By Greg Campbell
The events following the news of the defeat dealt to Speaker of the House John Boehner have been no less turbulent than the events before Congress adjourned.
On Thursday, as Boehner tried to rally support for his “Plan B” tax hike proposal, things got heated between two rival factions of the GOP. With moderates looking to compromise on raising taxes during a time of economic uncertainty, the conservative wing of the GOP had made it clear that tax hikes were out of the question, citing tax-and-spend antics as being a central cause of our current economic crisis.
Plan B was pulled from the floor before it could be voted on due to lack of support. Boehner met with Republican leaders in a closed-door meeting before finally recessing Thursday. While still expressing hope that a deal can be struck, Boehner stated, “How we get there, God only knows.”
The bill is almost certainly doomed, not having gained enough traction with Republican leaders in the House for acquiescing to Democratic demands for tax increases and not having the support of Democrats in the Senate.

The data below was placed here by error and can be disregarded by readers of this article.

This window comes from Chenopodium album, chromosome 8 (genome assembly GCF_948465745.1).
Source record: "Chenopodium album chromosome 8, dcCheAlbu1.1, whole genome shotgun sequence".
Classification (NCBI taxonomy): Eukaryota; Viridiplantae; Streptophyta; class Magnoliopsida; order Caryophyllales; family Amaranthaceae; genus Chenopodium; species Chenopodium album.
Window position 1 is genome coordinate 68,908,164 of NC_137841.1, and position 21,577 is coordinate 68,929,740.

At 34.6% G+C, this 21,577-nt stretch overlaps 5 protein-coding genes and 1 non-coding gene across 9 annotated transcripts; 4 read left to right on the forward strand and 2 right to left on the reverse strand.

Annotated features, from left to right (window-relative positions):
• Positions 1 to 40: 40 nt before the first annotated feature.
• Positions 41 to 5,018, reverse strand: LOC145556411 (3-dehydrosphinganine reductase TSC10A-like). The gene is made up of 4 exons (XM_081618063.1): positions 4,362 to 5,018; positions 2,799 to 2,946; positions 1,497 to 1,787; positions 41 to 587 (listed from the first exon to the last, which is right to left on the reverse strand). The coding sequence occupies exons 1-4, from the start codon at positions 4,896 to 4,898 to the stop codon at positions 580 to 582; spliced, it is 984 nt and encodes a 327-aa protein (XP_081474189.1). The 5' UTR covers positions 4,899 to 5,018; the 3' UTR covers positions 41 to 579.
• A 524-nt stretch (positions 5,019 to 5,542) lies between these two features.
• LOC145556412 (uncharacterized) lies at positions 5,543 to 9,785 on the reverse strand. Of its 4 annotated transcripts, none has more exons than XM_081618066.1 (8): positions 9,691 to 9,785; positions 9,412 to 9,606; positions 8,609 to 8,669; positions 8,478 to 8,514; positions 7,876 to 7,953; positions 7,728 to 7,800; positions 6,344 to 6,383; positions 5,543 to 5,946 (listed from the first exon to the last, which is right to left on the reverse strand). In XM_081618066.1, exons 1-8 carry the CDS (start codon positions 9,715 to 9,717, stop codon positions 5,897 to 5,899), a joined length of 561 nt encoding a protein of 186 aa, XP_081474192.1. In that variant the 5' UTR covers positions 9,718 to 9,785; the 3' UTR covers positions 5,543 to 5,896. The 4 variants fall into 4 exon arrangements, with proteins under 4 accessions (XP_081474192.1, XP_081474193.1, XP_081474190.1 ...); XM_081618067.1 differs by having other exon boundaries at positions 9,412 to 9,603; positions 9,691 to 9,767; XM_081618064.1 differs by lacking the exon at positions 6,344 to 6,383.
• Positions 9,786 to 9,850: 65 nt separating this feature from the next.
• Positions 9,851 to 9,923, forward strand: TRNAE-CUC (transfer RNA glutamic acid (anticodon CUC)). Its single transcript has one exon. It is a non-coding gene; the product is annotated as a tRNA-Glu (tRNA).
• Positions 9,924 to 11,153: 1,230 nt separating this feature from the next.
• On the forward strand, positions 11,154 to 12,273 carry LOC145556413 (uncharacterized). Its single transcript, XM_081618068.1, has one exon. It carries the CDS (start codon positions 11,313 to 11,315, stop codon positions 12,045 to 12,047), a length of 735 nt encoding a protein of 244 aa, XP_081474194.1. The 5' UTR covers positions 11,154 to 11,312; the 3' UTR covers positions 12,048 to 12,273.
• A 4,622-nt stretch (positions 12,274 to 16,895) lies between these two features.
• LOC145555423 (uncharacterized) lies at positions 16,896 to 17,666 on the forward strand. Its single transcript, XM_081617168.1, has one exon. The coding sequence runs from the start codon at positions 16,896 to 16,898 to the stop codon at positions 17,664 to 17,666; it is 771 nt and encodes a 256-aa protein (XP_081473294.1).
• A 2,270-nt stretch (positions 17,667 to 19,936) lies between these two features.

It is reported that anonymous Republican members of the House are working on an effort to oust Boehner as the Speaker, but little else is known as reprisal is a major concern, especially after the recent purge of conservative leaders from leadership positions by Boehner.
Tempers flared before the recess as moderate Republican leaders implored conservatives to vote for the compromise. According to reports, Pennsylvania Republican Mike Kelly passionately questioned, “Is this the best we can do? Is this the best we can do for John Boehner?”
However, in truth, Kelly could not really be surprised as conservatives had made their displeasure with the bill known for some time. Earlier this month, leading Tea Party members and fiscal conservatives met with conservative members of Congress to submit 160,000 petitions demanding no tax increases.
Perhaps the strongest words for conservatives were uttered by Ohio Republican Steve LaTourette who, when referring to conservative members of the GOP, said,
“It’s the same 40 chuckleheads that screwed this place up… [Boehner’s] done everything to make nice with them.”
Though both Boehner and Obama have claimed to remain optimistic, the facts suggest that little will change before the end of the year. Obama implored members of Congress to take another shot at reaching an agreement and Boehner relayed a similar sentiment, but both have left the state to spend the holidays elsewhere. Though they both return before the deadline of January 1st, it is unlikely that factional stances will dramatically shift in a matter of days.